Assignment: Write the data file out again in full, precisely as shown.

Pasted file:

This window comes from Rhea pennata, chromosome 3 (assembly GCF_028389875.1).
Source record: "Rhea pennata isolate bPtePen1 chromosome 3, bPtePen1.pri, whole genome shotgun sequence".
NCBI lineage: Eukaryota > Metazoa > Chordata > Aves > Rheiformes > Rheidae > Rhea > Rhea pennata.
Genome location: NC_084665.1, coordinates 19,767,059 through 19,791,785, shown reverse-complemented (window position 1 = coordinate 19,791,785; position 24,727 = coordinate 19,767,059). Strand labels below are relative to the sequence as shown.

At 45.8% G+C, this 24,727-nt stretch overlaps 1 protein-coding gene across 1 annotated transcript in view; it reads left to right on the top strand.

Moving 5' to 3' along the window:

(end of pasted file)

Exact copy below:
This window comes from Rhea pennata, chromosome 3 (assembly GCF_028389875.1).
Source record: "Rhea pennata isolate bPtePen1 chromosome 3, bPtePen1.pri, whole genome shotgun sequence".
NCBI lineage: Eukaryota > Metazoa > Chordata > Aves > Rheiformes > Rheidae > Rhea > Rhea pennata.
Genome location: NC_084665.1, coordinates 19,767,059 through 19,791,785, shown reverse-complemented (window position 1 = coordinate 19,791,785; position 24,727 = coordinate 19,767,059). Strand labels below are relative to the sequence as shown.

At 45.8% G+C, this 24,727-nt stretch overlaps 1 protein-coding gene across 1 annotated transcript in view; it reads left to right on the top strand.

Moving 5' to 3' along the window: